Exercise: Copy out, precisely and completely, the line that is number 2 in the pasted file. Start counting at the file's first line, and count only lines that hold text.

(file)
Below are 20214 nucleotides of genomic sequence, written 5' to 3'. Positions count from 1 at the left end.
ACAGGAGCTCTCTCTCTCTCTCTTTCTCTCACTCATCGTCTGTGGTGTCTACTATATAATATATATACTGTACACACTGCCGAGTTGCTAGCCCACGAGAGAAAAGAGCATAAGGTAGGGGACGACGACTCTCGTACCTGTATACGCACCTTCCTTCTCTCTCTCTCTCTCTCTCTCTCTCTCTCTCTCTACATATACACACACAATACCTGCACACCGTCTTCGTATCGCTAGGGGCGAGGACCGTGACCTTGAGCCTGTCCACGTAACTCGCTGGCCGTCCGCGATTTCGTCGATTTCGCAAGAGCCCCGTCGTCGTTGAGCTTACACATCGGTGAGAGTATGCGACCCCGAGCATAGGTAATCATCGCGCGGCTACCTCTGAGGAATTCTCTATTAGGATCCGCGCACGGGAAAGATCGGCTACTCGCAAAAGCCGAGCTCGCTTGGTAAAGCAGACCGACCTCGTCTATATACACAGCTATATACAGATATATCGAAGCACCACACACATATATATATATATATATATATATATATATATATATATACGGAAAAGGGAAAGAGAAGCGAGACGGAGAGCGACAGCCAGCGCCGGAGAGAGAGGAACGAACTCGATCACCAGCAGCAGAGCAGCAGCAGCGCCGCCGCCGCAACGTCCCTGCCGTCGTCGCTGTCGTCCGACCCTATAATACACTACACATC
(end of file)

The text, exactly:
ACAGGAGCTCTCTCTCTCTCTCTTTCTCTCACTCATCGTCTGTGGTGTCTACTATATAATATATATACTGTACACACTGCCGAGTTGCTAGCCCACGAGAGAAAAGAGCATAAGGTAGGGGACGACGACTCTCGTACCTGTATACGCACCTTCCTTCTCTCTCTCTCTCTCTCTCTCTCTCTCTCTCTCTACATATACACACACAATACCTGCACACCGTCTTCGTATCGCTAGGGGCGAGGACCGTGACCTTGAGCCTGTCCACGTAACTCGCTGGCCGTCCGCGATTTCGTCGATTTCGCAAGAGCCCCGTCGTCGTTGAGCTTACACATCGGTGAGAGTATGCGACCCCGAGCATAGGTAATCATCGCGCGGCTACCTCTGAGGAATTCTCTATTAGGATCCGCGCACGGGAAAGATCGGCTACTCGCAAAAGCCGAGCTCGCTTGGTAAAGCAGACCGACCTCGTCTATATACACAGCTATATACAGATATATCGAAGCACCACACACATATATATATATATATATATATATATATATATATATATACGGAAAAGGGAAAGAGAAGCGAGACGGAGAGCGACAGCCAGCGCCGGAGAGAGAGGAACGAACTCGATCACCAGCAGCAGAGCAGCAGCAGCGCCGCCGCCGCAACGTCCCTGCCGTCGTCGCTGTCGTCCGACCCTATAATACACTACACATC